Brian Joss –
There has never been a Lexus like it: sheet metal, glass and plastics have been set aside for the creation of a one-off life-size model crafted in precision-cut cardboard. The remarkable Lexus Origami Car is a faithful replica of the new IS saloon, produced as a celebration of the human craftsmanship skills that go into every car Lexus makes.
The skilled men and women – known as takumi – who work on the Lexus production lines, hone their dexterity skills by learning how to fold paper into an origami model cat, using only their non-dominant hand. The Origami Car takes the spirit of this talent to a far higher level, while also embracing the spirit of Lexus’s Creating Amazing global brand campaign.
The Origami Car has a fully fitted interior, functioning doors, headlights and rolling wheels.
Thanks to an electric motor mounted on its steel and aluminium frame, it can even be driven.
In terms of size and complexity, the project was an unprecedented undertaking for the London-based specialist companies LaserCut Works and Scales & Models with extensive experience in the design and creation of prototypes, architectural models and bespoke commissions.
Ruben Marcos, Scales and Models Company founder and director explained: “This was a very demanding job, with five people involved in the digital design, modelling, laser cutting and assembly. Just like Lexus, we were committed to producing the best possible quality.”
The creative process presented the team with a series of tough challenges: “The seats took a few attempts to get just right and the wheels required a lot of refining. Once we could see the physical pieces taking shape, we could identify where we needed to make improvements – as with anything, there were some elements of trial and error, but as we had all the resources we needed in-house, this made the changes easier to produce.”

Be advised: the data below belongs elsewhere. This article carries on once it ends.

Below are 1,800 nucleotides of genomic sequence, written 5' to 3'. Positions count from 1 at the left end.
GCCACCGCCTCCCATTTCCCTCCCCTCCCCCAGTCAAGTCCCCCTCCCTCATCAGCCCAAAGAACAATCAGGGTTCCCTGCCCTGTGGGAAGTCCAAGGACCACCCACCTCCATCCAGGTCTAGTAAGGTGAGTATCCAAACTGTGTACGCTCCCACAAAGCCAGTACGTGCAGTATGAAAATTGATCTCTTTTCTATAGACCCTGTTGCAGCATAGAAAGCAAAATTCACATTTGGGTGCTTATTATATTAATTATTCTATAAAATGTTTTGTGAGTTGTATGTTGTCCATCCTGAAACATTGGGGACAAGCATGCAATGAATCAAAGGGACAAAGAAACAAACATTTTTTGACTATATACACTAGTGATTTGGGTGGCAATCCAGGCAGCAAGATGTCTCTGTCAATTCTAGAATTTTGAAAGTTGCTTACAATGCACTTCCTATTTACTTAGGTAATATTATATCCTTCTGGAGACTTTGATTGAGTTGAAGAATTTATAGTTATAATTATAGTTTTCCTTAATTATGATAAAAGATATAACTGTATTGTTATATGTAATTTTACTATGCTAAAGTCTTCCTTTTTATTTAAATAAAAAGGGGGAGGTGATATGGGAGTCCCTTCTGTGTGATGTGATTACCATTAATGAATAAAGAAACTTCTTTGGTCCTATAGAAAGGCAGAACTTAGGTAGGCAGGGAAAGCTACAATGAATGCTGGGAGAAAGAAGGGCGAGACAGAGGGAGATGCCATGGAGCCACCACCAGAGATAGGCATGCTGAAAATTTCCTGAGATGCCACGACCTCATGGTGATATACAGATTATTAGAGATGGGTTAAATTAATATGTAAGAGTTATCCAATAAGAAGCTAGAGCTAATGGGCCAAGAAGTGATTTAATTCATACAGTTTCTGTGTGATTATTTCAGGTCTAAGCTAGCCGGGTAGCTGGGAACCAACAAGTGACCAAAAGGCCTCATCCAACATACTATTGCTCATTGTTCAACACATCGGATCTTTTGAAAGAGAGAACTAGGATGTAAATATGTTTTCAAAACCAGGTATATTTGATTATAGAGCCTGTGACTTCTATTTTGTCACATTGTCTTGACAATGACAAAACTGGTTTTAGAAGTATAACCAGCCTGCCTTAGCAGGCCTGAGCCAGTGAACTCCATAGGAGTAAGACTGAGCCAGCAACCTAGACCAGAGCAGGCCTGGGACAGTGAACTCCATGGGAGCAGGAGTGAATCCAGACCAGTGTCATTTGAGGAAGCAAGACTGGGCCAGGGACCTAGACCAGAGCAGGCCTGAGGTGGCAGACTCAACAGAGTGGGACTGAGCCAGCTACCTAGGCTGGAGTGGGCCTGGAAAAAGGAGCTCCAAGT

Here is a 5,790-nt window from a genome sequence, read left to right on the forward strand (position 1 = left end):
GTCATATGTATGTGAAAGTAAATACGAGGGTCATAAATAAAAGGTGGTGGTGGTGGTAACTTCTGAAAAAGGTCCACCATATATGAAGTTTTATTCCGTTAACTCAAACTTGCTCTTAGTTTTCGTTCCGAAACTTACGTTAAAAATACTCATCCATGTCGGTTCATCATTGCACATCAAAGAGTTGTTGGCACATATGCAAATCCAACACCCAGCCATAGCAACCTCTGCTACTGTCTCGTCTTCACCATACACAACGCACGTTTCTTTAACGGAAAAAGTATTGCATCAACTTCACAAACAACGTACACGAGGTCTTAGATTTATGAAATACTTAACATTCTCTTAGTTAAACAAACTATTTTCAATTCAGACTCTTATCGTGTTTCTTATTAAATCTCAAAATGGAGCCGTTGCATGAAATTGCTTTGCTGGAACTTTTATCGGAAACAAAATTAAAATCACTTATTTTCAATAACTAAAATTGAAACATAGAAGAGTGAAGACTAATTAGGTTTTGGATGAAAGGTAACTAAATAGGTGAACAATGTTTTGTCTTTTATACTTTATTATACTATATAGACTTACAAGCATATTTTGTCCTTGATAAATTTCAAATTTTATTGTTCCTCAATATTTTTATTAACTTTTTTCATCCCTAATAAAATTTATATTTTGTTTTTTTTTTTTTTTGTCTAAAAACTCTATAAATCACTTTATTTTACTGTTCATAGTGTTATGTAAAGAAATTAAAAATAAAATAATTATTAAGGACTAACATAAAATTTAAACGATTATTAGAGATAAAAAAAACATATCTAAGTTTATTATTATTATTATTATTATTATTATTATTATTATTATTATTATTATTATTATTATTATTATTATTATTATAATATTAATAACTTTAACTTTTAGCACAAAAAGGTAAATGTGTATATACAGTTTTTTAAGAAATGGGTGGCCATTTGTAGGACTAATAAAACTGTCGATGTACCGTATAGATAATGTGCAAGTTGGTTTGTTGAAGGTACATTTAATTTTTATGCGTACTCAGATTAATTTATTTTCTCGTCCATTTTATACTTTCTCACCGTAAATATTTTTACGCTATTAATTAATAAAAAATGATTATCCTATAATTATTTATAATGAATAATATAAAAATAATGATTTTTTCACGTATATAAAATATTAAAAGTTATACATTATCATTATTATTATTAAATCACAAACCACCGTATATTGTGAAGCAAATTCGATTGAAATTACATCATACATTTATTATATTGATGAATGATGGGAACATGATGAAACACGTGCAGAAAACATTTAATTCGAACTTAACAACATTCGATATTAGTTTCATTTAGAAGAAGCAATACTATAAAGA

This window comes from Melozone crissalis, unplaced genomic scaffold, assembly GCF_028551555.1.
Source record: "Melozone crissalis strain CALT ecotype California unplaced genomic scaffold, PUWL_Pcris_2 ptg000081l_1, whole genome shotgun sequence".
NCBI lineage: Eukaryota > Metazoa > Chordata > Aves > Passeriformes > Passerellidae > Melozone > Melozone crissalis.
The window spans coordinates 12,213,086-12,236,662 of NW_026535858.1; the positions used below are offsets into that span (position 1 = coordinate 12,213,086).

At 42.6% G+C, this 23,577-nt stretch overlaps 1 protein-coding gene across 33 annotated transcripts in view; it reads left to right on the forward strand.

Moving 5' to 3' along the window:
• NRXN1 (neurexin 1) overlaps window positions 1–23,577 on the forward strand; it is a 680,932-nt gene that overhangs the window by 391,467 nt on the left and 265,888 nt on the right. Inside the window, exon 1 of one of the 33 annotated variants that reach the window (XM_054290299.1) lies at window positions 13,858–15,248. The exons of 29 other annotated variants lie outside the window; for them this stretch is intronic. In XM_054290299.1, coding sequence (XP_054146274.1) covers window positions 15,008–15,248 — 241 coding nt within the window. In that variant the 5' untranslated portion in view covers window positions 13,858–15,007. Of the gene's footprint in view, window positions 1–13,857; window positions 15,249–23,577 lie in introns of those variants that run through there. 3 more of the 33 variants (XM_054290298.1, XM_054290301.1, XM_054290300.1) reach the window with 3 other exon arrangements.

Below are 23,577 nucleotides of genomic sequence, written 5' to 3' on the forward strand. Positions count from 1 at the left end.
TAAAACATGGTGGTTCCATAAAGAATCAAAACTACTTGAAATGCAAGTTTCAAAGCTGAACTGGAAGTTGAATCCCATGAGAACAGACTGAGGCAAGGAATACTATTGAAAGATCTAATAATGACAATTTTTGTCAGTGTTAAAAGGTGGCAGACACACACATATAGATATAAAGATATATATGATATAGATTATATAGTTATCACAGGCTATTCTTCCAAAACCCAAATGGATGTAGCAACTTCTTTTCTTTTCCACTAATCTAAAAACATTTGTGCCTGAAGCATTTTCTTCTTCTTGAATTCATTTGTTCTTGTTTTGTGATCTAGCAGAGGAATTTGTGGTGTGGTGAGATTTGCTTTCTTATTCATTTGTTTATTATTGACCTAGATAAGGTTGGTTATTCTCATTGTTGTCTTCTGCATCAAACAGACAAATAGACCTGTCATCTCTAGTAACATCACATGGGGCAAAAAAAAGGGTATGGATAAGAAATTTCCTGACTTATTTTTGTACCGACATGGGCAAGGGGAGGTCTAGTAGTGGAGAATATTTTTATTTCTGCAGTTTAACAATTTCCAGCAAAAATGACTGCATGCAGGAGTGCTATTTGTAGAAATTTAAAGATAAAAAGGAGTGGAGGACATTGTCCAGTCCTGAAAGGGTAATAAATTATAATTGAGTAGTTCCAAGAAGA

Lexus provided the team with a digital 3D model of the IS, which was then divided into a series of principal parts, such as the main body, dashboard, seats and wheels. These were then digitally rendered in 10 mm “slices” to provide the two-dimensional profiles needed for the laser cutting of each of the 1 700 sheets of 10mm-thick of cardboard – supplied by packaging experts DS Smith.
Each layer was given its own reference number to help ensure it was assembled in the right
sequence and the entire assembly was performed by hand. Water-based wood glue was used, which had to be left to set for 10 minutes after each application. Accuracy was vital, as changes couldn’t be made once the glue had dried. In all, the Origami Car took three months to build.
“In effect we created our own vehicle production line,” said Ruben. “There was a lot of repetition in the process and we had to work with military precision, just like the teams that make the real Lexus cars.”
This unique vehicle also took centre stage at the launch of the 10th Grand Designs Live show held in Birmingham, when host and design guru Kevin McLoud drove the ‘Origami IS’ into the show .